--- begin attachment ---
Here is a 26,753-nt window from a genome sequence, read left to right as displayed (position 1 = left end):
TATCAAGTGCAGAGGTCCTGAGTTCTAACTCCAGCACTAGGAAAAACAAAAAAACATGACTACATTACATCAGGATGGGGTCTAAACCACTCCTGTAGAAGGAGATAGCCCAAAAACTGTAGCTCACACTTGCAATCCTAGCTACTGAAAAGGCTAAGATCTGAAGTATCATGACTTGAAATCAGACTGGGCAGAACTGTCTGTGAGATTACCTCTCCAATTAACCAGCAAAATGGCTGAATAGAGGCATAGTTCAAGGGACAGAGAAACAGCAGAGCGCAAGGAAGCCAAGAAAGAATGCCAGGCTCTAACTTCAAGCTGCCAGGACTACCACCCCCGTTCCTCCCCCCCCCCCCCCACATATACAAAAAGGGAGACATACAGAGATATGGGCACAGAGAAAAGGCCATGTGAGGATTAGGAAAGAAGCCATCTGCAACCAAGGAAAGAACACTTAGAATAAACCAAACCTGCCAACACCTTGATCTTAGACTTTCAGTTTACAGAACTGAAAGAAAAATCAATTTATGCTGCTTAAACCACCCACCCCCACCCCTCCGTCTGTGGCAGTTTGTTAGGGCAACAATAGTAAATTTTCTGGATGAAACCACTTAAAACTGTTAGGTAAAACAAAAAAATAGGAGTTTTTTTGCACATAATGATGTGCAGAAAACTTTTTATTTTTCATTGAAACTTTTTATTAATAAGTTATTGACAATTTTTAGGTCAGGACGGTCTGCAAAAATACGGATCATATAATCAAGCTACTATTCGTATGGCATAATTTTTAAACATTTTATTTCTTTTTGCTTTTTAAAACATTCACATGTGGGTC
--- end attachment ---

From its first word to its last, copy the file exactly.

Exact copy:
Here is a 26,753-nt window from a genome sequence, read left to right as displayed (position 1 = left end):
TATCAAGTGCAGAGGTCCTGAGTTCTAACTCCAGCACTAGGAAAAACAAAAAAACATGACTACATTACATCAGGATGGGGTCTAAACCACTCCTGTAGAAGGAGATAGCCCAAAAACTGTAGCTCACACTTGCAATCCTAGCTACTGAAAAGGCTAAGATCTGAAGTATCATGACTTGAAATCAGACTGGGCAGAACTGTCTGTGAGATTACCTCTCCAATTAACCAGCAAAATGGCTGAATAGAGGCATAGTTCAAGGGACAGAGAAACAGCAGAGCGCAAGGAAGCCAAGAAAGAATGCCAGGCTCTAACTTCAAGCTGCCAGGACTACCACCCCCGTTCCTCCCCCCCCCCCCCCACATATACAAAAAGGGAGACATACAGAGATATGGGCACAGAGAAAAGGCCATGTGAGGATTAGGAAAGAAGCCATCTGCAACCAAGGAAAGAACACTTAGAATAAACCAAACCTGCCAACACCTTGATCTTAGACTTTCAGTTTACAGAACTGAAAGAAAAATCAATTTATGCTGCTTAAACCACCCACCCCCACCCCTCCGTCTGTGGCAGTTTGTTAGGGCAACAATAGTAAATTTTCTGGATGAAACCACTTAAAACTGTTAGGTAAAACAAAAAAATAGGAGTTTTTTTGCACATAATGATGTGCAGAAAACTTTTTATTTTTCATTGAAACTTTTTATTAATAAGTTATTGACAATTTTTAGGTCAGGACGGTCTGCAAAAATACGGATCATATAATCAAGCTACTATTCGTATGGCATAATTTTTAAACATTTTATTTCTTTTTGCTTTTTAAAACATTCACATGTGGGTC